The American Film Market is this year poised to see record attendance from Chinese executives. Based on early registration numbers, Chinese delegates could overtake those from the U.K. to become the second largest national group behind only the domestic U.S. attendees.The AFM will this year be held Nov. 1-8 in Santa Monica, California.
Chinese participation has risen from just 13 executives in 2005, to over 250 at last year’s edition. The Chinese growth has been consistent since 2009.
The Chinese AFM attendees are a highly diverse bunch. They include buyers, some sellers and large numbers of entrepreneurs. “All are looking to expand. Most are planning to be completely vertically integrated,” Jonathan Wolf, AFM managing director, told Variety.
“The growth (at the AFM) has come without any particular outreach to the Chinese industry, and without our having a representative in the country,” said Wolf. “Looking for past parallels to this trend, and there is simply aren’t any. The nearest could be South Korea, but Korean participation was always out of whack with its GDP growth.”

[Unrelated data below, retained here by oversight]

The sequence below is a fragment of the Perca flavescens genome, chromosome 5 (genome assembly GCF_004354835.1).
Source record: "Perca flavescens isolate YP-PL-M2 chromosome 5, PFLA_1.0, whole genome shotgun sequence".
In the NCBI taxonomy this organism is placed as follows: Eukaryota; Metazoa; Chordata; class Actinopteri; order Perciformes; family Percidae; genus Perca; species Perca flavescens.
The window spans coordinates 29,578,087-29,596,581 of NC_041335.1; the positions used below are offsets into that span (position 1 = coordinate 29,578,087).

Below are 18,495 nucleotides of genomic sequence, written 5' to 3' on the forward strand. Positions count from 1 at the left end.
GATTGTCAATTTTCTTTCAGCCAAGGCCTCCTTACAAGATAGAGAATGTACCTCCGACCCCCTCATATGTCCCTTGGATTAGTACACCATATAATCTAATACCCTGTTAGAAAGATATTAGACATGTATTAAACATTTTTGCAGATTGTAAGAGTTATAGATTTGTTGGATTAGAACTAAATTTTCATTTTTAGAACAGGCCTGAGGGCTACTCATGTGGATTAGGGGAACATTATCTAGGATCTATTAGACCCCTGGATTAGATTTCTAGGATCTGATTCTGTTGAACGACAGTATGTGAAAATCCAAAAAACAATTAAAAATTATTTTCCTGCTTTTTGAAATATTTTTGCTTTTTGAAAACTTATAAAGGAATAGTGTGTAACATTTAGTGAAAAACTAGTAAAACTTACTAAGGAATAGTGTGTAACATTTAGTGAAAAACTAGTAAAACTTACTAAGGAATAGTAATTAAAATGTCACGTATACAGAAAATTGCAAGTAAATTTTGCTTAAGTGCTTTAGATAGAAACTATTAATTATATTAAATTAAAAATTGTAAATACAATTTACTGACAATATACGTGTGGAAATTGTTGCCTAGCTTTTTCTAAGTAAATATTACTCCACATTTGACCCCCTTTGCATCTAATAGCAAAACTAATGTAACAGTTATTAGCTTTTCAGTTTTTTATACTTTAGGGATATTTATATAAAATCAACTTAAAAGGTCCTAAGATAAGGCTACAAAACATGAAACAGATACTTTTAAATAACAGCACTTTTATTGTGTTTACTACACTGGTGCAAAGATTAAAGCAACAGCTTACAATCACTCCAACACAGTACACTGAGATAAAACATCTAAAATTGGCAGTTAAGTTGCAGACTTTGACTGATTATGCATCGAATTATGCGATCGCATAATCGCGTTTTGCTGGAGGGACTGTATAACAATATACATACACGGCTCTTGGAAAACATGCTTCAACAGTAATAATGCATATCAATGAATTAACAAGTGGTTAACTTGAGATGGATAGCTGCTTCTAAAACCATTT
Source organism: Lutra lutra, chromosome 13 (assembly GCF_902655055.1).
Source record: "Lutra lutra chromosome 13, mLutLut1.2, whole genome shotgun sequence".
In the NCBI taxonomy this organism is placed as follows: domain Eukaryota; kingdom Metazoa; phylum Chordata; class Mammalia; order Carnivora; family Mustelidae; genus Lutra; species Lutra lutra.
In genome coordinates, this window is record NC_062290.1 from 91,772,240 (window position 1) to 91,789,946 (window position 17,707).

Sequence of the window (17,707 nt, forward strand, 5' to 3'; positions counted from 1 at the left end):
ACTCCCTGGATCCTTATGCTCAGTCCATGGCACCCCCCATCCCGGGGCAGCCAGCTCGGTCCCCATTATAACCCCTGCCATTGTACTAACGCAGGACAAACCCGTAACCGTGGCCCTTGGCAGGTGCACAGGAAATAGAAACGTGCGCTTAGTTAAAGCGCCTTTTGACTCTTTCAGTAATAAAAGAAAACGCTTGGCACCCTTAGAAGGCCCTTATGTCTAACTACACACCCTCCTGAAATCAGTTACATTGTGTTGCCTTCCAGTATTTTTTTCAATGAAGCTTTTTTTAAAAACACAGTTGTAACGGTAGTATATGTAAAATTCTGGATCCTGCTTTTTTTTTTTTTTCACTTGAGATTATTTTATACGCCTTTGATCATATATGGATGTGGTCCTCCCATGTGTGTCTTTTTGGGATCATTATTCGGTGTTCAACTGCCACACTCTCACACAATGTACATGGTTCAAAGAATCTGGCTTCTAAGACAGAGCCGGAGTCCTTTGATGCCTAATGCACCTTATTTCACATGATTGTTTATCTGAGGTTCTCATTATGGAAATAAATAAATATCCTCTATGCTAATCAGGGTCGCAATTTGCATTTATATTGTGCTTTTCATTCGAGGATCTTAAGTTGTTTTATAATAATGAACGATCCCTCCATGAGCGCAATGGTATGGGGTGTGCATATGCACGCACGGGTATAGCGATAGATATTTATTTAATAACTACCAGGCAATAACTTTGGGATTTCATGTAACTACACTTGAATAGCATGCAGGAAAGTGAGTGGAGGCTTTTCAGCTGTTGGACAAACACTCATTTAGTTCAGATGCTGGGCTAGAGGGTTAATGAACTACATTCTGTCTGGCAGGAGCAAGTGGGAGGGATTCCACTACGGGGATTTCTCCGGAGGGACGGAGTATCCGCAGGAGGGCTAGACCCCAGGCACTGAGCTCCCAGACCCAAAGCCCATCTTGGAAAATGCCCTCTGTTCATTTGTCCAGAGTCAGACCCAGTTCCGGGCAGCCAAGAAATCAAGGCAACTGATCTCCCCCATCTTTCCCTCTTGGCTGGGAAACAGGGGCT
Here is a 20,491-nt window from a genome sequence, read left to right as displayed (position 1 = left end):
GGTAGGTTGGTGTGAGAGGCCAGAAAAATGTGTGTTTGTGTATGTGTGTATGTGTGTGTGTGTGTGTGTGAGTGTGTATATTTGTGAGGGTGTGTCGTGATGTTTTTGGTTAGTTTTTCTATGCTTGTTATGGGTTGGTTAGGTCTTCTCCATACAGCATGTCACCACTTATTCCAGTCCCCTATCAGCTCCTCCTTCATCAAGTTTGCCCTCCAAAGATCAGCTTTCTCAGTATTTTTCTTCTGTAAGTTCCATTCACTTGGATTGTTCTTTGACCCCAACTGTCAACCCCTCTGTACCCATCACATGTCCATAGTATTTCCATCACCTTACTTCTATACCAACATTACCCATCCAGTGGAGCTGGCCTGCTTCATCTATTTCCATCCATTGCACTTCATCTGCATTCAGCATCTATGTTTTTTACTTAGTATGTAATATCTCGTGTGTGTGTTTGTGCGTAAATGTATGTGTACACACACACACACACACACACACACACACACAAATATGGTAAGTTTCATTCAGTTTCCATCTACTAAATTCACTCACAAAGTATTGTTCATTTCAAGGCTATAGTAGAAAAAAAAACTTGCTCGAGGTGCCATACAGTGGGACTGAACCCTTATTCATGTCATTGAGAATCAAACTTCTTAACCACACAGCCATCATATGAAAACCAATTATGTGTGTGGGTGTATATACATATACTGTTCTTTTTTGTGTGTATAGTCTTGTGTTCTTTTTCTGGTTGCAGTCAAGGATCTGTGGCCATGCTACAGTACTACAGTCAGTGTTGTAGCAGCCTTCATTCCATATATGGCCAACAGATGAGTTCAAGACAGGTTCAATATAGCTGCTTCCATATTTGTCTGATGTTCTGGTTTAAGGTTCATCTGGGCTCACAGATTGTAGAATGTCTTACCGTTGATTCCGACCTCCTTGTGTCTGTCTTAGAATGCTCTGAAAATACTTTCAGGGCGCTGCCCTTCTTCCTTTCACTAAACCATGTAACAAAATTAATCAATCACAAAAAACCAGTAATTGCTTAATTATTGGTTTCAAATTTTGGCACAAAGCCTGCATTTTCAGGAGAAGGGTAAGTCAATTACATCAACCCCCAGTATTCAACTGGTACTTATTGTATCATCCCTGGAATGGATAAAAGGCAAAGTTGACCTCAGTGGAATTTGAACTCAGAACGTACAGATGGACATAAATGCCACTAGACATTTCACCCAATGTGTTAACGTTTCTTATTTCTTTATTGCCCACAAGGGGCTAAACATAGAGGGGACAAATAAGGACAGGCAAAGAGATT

The Chinese presence at the market will also be more visible and institutionalized. For the first time, there will be a China Pavilion, or umbrella stand that will be home to perhaps a dozen companies. Some may be production service companies. Organizers are also mulling a China-themed evening event on the third day of the market. And conversations with key executives are likely to replace the China component of the AFM’s conference series.
The delegate expansion comes at a time when the relationship between Hollywood and the Chinese film industry has reached a turning point. Chinese companies are no longer able to pour vast sums of money into U.S. acquisitions. And the Chinese box office is completing a miserable 12 month run in which revenue and admissions growth has failed to keep pace with cinema openings.
“There is a general acceptance in the West that China is a tricky (film sales) market. Due to papers and permits. For the the moment nothing there has changed. It is business as usual,” said Wolf.
“One of the big questions we are asking ourselves is does China evolve like India, which has a largely domestic-facing film industry, or like Hong Kong, prior to the opening up of China, when it was an export-driven industry?,” said Wolf. To date it has been more like India, with Hong Kong-based sales agents handling a significant portion of Chinese film exports.